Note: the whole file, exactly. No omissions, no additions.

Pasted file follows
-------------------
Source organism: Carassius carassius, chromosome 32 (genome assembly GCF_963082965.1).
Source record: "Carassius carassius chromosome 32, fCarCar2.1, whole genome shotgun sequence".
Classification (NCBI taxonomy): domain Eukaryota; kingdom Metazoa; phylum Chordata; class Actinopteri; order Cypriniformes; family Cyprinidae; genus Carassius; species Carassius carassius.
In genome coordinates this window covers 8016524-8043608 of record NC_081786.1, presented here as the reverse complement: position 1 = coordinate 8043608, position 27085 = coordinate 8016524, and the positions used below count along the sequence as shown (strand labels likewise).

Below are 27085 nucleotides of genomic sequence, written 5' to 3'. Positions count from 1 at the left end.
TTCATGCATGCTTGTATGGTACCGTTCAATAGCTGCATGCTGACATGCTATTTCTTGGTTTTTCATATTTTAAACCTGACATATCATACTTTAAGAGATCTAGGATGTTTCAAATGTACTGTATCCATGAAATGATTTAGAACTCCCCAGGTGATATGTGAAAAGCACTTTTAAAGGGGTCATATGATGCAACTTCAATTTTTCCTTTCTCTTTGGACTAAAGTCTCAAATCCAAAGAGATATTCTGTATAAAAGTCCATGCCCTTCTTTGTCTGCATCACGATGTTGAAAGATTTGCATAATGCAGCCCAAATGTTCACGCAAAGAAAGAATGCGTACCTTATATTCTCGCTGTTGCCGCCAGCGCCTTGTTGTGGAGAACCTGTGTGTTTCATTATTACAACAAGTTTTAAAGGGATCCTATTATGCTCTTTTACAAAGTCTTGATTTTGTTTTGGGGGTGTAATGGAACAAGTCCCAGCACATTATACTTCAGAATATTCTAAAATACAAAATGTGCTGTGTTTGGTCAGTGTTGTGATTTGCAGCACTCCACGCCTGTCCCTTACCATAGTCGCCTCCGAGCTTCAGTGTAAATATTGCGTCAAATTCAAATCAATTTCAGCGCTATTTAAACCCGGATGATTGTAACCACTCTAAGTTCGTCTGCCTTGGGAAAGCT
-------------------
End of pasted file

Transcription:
Source organism: Carassius carassius, chromosome 32 (genome assembly GCF_963082965.1).
Source record: "Carassius carassius chromosome 32, fCarCar2.1, whole genome shotgun sequence".
Classification (NCBI taxonomy): domain Eukaryota; kingdom Metazoa; phylum Chordata; class Actinopteri; order Cypriniformes; family Cyprinidae; genus Carassius; species Carassius carassius.
In genome coordinates this window covers 8016524-8043608 of record NC_081786.1, presented here as the reverse complement: position 1 = coordinate 8043608, position 27085 = coordinate 8016524, and the positions used below count along the sequence as shown (strand labels likewise).

Below are 27085 nucleotides of genomic sequence, written 5' to 3'. Positions count from 1 at the left end.
TTCATGCATGCTTGTATGGTACCGTTCAATAGCTGCATGCTGACATGCTATTTCTTGGTTTTTCATATTTTAAACCTGACATATCATACTTTAAGAGATCTAGGATGTTTCAAATGTACTGTATCCATGAAATGATTTAGAACTCCCCAGGTGATATGTGAAAAGCACTTTTAAAGGGGTCATATGATGCAACTTCAATTTTTCCTTTCTCTTTGGACTAAAGTCTCAAATCCAAAGAGATATTCTGTATAAAAGTCCATGCCCTTCTTTGTCTGCATCACGATGTTGAAAGATTTGCATAATGCAGCCCAAATGTTCACGCAAAGAAAGAATGCGTACCTTATATTCTCGCTGTTGCCGCCAGCGCCTTGTTGTGGAGAACCTGTGTGTTTCATTATTACAACAAGTTTTAAAGGGATCCTATTATGCTCTTTTACAAAGTCTTGATTTTGTTTTGGGGGTGTAATGGAACAAGTCCCAGCACATTATACTTCAGAATATTCTAAAATACAAAATGTGCTGTGTTTGGTCAGTGTTGTGATTTGCAGCACTCCACGCCTGTCCCTTACCATAGTCGCCTCCGAGCTTCAGTGTAAATATTGCGTCAAATTCAAATCAATTTCAGCGCTATTTAAACCCGGATGATTGTAACCACTCTAAGTTCGTCTGCCTTGGGAAAGCT